“Hi, I’m Connie and I truly am a grateful, recovering addict.” When I first attended 12-Step meetings and heard people saying they were “grateful recovering” addicts, I thought to myself, “Why in the world are they grateful for being an addict?” Twenty-nine years into my own recovery, I can tell you why people who are in a full program of recovery from addiction are grateful. When a person is active in an addiction, it is like being in a prison, shackled by an unwanted behavior or substance. Addiction happens when a person wants to stop something that is causing problems in their life, but they can’t do it – at least not for very long.
Food, alcohol, pills, internet pornography, shopping, gambling, online gaming—just about anything can become addictive. Some of it is likely biological, some of it environmental, but all addiction gets to a point where it is miserable.
You know you can’t go on with your addiction causing so many problems in your life—interfering with your health, relationships, finances, and more. But you don’t know how to live without the food or the gambling or the shopping or the alcohol…
What DO you do when you have come to realize you have an addiction but don’t know where to turn? I’ll tell you, but if you want the help, YOU have to do the work! No matter what you are addicted to, in order to break free from the chains of addiction, you need to take the following steps:
You can’t recover from addiction by yourself. Even if you stop engaging in whatever your addictive substance or behavior is, you need the help of a professional and others who understand your struggle. You can get help from professionals or support groups for others suffering from addiction. Or you can get both professional and peer help.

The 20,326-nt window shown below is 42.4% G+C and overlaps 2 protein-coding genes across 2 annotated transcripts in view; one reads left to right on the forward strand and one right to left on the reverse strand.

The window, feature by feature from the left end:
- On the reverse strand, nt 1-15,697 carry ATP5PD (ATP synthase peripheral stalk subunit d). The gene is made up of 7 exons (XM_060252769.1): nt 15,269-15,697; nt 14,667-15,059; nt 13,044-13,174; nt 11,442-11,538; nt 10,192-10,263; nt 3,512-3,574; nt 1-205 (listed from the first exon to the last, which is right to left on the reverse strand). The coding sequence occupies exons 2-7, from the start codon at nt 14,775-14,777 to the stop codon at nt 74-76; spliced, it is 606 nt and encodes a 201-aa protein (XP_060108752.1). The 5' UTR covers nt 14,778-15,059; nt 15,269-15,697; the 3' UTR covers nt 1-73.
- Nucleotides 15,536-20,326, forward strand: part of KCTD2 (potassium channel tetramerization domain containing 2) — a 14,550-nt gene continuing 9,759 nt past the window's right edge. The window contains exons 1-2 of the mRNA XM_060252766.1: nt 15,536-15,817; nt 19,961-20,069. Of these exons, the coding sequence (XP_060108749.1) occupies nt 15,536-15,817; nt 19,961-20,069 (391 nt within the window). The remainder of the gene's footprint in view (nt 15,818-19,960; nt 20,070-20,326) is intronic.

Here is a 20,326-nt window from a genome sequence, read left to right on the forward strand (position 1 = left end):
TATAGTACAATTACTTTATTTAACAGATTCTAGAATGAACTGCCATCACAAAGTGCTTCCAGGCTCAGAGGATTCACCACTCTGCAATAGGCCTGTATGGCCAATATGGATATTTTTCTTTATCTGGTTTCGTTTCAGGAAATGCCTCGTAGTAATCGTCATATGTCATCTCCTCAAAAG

You need encouragement from people who love you. Giving up an addictive substance or behavior can be extremely difficult. Let people who love you know what you are doing. Let them know specifically how they can help you. And reach out to them for help when you are struggling.
The road to remaining abstinent is often a difficult one. Don’t expect yourself to find the journey one of smooth sailing. Be patient as you go through the frustrations, fears, irritations and pain of giving up an addictive behavior.
You make the choice to abstain from your unhealthy behavior or substance just for the moment, not for tomorrow or for the rest of your life. Stay in the day. Stay present in the moment.
Celebrate the moments when you successfully maintain your resolve to live in recovery. Be grateful for the help and support that is available to you. And USE it.
Every time you talk back to your addiction and choose to move forward in recovery, you develop gratitude for your hard work, for the people in your life who help you, and for the self-esteem you gain. Most importantly, as you leave your addictive lifestyle behind you, you begin to live healthy and live fully. There’s so much to be grateful for as a recovering addict. Find out for yourself!